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Cable thefts cut phone services
01/01/2007 The Star

RESIDENTS living near the International Islamic University Malaysia in Gombak have been experiencing regular disruptions to their phone and Internet services for the last two years and many suspect that phone cables were stolen by thieves looking for copper.

A recent check of the area between the 10th and 12th mile of Jalan Gombak showed that the cables aligned along the road had been repaired and replaced.

There were signs of disjointed cables and cable wrappers have been found on the roadside.

Left dangling: A damaged phone cable along Jalan Gombak.

Dr Mohd Shafeeq, who lives in University Apartments at the 11th mile of Jalan Gombak, said in December alone the residents experienced three disruptions – from Dec 8 to 15, Dec 17 to 19 and Dec 22 to 27.

He said although phone service provider TM had responded to his complaints whenever there was a breakdown and restored services within a few days, repair works should be done quickly.

“The phone service was down on Dec 22 and TM personnel had it restored the following day. But the next morning, the service was disrupted again until 4.30pm on Dec 27,” he said.

He said he had written to the customer service personnel who told him that the company was appointing a contractor to lay underground phone cables for a stretch of about 600m along Jalan Gombak.

It is learnt that TM had laid about 150m underground cables and spent a lot of money on the replacement of cables that were apparently stolen in the wee hours.

Dr Mohd urged the Public Works Department and local authorities to install streetlights along the road to deter theft of cables.

Rugayah Johari, 61, said it was inconvenient for her to use her mobile phone to make a call.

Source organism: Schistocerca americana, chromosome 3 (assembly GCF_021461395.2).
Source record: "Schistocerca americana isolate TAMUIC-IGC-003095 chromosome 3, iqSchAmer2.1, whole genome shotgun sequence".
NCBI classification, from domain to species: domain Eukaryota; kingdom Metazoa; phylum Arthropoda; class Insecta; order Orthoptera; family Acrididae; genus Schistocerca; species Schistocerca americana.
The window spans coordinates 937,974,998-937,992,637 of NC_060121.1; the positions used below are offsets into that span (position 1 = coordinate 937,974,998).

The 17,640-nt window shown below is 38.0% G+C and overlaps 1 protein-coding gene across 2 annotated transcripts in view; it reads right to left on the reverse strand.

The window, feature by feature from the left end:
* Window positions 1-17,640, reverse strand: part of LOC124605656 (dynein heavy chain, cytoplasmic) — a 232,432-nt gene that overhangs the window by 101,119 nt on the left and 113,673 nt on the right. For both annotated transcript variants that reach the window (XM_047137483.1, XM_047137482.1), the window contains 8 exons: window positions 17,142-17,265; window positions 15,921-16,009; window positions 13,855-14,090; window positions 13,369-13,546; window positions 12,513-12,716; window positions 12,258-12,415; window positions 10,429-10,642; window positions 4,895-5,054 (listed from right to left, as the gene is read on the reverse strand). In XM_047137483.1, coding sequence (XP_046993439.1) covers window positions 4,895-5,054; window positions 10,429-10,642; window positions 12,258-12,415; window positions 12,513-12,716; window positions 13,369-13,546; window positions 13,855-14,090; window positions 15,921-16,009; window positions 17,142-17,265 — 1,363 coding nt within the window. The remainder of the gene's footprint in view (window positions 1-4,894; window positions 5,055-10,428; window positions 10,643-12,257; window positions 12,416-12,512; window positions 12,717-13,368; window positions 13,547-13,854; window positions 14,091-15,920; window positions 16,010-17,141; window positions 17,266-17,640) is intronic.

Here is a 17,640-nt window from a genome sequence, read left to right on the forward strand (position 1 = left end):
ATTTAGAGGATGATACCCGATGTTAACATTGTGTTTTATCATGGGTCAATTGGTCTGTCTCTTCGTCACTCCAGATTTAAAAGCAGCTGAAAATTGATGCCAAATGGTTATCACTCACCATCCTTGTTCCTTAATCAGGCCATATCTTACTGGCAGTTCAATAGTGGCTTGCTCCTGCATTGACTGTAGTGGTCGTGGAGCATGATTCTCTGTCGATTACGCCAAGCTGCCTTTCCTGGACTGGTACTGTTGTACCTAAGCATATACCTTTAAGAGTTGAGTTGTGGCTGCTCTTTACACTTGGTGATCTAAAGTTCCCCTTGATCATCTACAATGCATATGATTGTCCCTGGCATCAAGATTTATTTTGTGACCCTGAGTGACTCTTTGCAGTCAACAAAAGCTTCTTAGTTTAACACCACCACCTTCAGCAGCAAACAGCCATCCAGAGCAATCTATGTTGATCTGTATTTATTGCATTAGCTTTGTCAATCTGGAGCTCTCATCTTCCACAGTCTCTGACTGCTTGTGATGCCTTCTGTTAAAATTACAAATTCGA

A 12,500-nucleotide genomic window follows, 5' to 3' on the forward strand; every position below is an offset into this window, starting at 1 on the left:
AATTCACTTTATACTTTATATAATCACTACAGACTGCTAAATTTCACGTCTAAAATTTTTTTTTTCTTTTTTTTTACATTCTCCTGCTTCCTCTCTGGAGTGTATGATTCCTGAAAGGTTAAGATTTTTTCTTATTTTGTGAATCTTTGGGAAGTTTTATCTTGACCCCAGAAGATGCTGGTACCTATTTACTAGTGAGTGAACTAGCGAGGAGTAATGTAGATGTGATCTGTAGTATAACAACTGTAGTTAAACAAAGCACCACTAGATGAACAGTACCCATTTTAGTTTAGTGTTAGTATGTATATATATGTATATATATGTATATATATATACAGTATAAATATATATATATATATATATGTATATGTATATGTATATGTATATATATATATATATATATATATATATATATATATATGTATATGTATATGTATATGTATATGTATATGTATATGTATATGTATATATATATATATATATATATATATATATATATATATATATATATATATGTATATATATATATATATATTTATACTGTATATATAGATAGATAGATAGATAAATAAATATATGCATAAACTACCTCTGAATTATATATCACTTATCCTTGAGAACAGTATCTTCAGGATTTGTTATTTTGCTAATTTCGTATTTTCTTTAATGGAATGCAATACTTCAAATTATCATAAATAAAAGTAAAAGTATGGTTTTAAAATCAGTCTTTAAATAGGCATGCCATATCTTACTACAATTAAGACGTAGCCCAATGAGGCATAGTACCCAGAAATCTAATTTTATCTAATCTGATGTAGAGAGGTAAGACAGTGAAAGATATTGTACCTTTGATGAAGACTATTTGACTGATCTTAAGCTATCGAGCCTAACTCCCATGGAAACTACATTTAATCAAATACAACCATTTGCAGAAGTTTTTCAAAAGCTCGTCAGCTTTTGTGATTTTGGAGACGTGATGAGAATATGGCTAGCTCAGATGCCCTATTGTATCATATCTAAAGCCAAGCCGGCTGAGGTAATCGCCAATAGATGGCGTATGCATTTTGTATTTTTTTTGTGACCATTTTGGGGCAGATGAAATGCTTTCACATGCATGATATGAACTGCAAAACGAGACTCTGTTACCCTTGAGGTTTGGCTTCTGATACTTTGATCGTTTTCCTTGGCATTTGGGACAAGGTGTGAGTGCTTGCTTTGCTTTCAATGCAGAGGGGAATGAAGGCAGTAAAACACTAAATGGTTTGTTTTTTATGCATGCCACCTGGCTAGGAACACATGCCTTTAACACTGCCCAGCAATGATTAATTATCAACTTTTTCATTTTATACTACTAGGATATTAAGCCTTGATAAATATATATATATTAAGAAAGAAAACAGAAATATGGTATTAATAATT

“The phone service is always down even though we have been paying the bills monthly. Sometimes, the breakdown will last for 10 days before it was fixed but it will happen again two days later.

“We have not experienced this in the past but it has been getting worse in the past two years,” she said.

Prof Dr Torla Hassan said his family could not use their phone and Internet services to contact students and university staff overseas.

Nurse Sadiya Subaidi, who works at the Orang Asli Affairs Department Hospital, said the hospital management was told that the breakdowns were caused by frequent theft of phone cables in the area.

“In 2006, the hospital experienced two breakdowns of its phone services. They lasted for about a week and only the internal phone service worked during that period.

“There have been instances when patients could not reach us and had to contact the police who in turn conveyed the information to us,” she said.

Khairuddin Razak said phone cables were stolen and the service provider had been replacing the cables frequently.

“We could not use the Internet service for a long time. It has been frustrating,” he said.

When contacted, a TM spokesman said the company was investigating the matter and would take actions to address the problem.


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